In March 2010, the United States enacted the Foreign Account
Tax Compliance Act (FATCA), which requires non-U.S. financial
institutions to report to the United States Internal Revenue
Service (IRS) on the details of "U.S. Reportable
Accounts" held by U.S. taxpayers. "Accounts"
and "financial accounts" have very broad definitions and
the terms are not limited to regular bank accounts, but also
extend, for instance, to certain life insurance policies.
Pursuant to FATCA, financial institutions outside the United
States that fail to provide the requisite reporting are exposed to
severe sanctions. Provision was made for intergovernmental
agreements (IGAs) between other countries and the US to further
refine the application of FATCA to those countries.
FATCA comes into effect on July 1, 2014.
Since the enactment of FATCA, a number of concerns have been
raised about its effect on stakeholders, such as dual citizens and
U.S. citizens who hold accounts in Canadian banks. Also,
Canadian financial institutions expressed specific concern about
how they would abide by Canadian privacy laws in the face of
In September 2013, G-20 leaders (including Canada) committed to
fight global tax evasion and improve tax fairness by instituting
the automatic exchange of tax information as a new global standard
by the end of 2015. On February 5, 2014, in an effort to enhance
the exchange of tax information and define specifically how FATCA
was to be followed in Canada, Canada and the United States entered
into an IGA under the Canada-United States Tax Convention.
The agreement attempts to address many of the concerns expressed by
Canadian stakeholders since FATCA's enactment, including the
way in which account information may be exchanged in a manner
consistent with Canada's privacy laws. Thus, financial
institutions will not report to the IRS, but to CRA. CRA will
then pass the information on to the IRS.
The agreement includes significant exemptions and relief based
on the type of account holder and the type of financial
It is not necessary here to venture into the details of FATCA
and the IGA. However, of particular importance to the
Canadian voluntary sector is that under the IGA, accounts held by
an organization, which:
a. is established and operated exclusively for religious,
charitable, scientific, artistic, cultural, athletic, or
b. is exempt from tax in its jurisdiction of residence;
c. has no shareholders or members with proprietary or beneficial
interest in its income or assets;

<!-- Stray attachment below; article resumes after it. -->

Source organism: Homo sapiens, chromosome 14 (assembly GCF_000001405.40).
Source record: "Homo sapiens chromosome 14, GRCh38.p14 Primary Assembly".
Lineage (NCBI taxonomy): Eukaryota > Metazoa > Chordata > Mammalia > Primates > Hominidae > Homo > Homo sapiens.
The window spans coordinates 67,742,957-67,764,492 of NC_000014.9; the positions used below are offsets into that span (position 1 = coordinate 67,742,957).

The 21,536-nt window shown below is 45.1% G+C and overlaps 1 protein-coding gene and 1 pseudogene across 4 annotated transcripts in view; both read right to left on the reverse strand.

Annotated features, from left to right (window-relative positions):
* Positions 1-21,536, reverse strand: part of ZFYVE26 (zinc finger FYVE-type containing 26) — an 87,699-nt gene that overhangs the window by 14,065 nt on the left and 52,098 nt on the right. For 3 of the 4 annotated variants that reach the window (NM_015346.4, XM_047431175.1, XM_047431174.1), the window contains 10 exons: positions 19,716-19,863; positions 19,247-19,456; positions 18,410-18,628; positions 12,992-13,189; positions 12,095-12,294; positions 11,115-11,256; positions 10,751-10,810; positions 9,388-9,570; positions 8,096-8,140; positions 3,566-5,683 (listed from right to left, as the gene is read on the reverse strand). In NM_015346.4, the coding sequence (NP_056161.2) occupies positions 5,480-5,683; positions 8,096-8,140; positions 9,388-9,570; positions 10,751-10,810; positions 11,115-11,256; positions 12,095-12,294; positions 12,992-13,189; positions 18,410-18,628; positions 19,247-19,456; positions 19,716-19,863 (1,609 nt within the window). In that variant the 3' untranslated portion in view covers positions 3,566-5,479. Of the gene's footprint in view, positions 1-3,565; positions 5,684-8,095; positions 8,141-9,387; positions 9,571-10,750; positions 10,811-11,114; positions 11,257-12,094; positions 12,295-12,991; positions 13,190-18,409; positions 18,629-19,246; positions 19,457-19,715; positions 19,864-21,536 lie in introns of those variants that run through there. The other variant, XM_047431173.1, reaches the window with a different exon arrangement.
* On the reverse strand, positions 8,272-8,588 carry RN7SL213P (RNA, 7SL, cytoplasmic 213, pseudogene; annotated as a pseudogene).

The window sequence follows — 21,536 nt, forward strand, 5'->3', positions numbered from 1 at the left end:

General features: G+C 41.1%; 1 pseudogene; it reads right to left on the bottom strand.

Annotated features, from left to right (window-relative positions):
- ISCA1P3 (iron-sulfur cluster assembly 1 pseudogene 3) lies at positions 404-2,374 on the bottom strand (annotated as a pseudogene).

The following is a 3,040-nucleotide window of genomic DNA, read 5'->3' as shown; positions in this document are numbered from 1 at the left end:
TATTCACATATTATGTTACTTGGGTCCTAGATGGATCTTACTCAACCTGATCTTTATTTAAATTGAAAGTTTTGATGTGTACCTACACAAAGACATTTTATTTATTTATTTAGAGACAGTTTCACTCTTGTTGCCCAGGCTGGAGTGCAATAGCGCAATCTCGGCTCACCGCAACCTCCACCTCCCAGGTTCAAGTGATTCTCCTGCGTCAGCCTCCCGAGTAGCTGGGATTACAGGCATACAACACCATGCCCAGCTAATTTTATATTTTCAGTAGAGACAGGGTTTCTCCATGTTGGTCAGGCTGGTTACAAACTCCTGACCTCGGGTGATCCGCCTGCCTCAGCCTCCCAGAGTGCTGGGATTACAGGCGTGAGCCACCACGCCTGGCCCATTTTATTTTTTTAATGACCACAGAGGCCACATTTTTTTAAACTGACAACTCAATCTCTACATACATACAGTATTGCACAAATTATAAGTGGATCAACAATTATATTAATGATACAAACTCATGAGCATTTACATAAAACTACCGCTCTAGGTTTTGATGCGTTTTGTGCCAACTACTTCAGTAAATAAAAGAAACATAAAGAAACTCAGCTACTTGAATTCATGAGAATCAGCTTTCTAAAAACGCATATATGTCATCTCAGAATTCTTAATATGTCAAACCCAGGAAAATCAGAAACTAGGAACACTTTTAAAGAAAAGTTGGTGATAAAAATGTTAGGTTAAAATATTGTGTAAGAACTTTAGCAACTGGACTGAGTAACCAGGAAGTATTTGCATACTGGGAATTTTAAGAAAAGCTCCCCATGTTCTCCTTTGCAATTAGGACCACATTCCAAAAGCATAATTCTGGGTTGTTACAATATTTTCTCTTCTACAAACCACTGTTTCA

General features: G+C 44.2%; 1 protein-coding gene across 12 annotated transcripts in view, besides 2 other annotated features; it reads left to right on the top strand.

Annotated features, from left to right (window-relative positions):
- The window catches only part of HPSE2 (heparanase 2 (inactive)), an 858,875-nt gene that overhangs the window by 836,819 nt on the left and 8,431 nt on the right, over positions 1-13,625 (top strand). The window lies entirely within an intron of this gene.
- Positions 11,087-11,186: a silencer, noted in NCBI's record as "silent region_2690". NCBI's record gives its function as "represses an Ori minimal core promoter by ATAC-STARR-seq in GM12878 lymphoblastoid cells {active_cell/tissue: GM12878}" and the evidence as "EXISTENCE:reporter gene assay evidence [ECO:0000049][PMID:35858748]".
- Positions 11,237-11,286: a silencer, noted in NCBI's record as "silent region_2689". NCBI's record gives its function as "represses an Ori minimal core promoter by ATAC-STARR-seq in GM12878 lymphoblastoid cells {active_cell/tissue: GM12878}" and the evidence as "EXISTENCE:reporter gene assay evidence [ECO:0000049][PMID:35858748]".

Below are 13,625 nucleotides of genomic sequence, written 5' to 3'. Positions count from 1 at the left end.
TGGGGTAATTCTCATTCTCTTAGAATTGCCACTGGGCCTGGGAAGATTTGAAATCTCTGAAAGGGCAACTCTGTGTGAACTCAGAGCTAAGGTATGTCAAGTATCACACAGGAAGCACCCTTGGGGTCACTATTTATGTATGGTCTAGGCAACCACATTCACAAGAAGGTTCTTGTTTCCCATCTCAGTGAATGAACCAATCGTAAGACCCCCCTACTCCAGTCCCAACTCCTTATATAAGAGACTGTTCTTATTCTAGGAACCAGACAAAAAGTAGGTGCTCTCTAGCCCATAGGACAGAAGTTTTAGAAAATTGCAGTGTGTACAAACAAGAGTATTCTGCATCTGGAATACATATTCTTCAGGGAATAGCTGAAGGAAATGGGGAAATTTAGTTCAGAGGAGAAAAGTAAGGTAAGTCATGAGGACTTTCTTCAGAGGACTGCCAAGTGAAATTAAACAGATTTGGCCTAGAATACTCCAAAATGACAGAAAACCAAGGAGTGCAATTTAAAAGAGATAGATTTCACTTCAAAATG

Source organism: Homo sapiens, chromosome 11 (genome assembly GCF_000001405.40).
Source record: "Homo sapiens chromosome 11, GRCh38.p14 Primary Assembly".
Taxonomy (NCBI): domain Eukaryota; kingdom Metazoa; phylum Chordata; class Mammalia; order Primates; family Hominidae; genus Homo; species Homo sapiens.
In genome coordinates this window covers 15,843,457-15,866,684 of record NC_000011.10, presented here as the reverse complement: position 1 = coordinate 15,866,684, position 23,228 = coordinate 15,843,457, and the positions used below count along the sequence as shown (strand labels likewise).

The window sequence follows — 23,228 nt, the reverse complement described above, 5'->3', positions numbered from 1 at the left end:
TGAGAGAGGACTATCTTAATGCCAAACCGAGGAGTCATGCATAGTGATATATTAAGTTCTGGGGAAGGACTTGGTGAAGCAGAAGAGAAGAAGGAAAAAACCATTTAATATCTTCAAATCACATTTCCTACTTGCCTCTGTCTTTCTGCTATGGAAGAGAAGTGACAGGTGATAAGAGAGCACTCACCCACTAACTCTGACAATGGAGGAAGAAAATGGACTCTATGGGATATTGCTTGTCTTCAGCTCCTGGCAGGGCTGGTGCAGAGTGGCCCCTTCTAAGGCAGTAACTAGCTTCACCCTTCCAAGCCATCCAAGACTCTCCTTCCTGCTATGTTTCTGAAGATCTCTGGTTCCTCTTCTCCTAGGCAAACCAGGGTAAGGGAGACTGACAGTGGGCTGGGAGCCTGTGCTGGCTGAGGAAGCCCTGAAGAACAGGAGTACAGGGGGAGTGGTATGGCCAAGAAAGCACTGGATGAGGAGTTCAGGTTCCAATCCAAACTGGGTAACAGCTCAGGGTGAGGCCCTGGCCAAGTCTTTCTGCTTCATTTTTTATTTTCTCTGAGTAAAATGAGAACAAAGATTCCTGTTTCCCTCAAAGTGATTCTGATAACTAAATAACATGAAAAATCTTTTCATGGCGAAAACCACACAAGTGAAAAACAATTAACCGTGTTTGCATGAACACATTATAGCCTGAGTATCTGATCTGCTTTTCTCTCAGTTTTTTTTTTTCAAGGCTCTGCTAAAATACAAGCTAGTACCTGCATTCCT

d. under the laws of its jurisdiction or pursuant to its
i. is not permitted to apply any income or assets of the
organization for the benefit of a private person or non-charitable
ii. is required, upon liquidation or dissolution, to distribute
all of its assets to a governmental entity or non-profit
are not "U.S. Reportable Accounts" and, thus, do not
have to be reported at all.
It is to be noted that the definition of "Account
Holder" does not appear to extend to, among other individuals,
agents, signatories or intermediaries. This means that if,
for instance, a charity maintains a financial account at a Canadian
financial institution, the fact that one or more of the
charity's directors or officers, or those who have signing
authority, are U.S. or dual citizens, will not cause the
financial account to be subject to the reporting obligations
of the Canadian financial institution under FATCA.
We note that the foregoing is a brief analysis of FATCA as it
pertains to Canadian registered charities and some non-profit
organizations. We encourage our readers to consult US counsel
for advice pertaining to US organizations.
The content of this article is intended to provide a general
guide to the subject matter. Specialist advice should be sought
about your specific circumstances.
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Under the Income Tax Act, the Employment Insurance Act, and the Excise Tax Act, a director of a corporation is jointly and severally liable for a corporation's failure to deduct and remit source deductions or GST.
Under the Income Tax Act, the Employment Insurance Act, the Canada Pension Plan Act and the Excise Tax Act, a director of a corporation is jointly and severally liable for a corporation's failure to deduct and remit source deductions.
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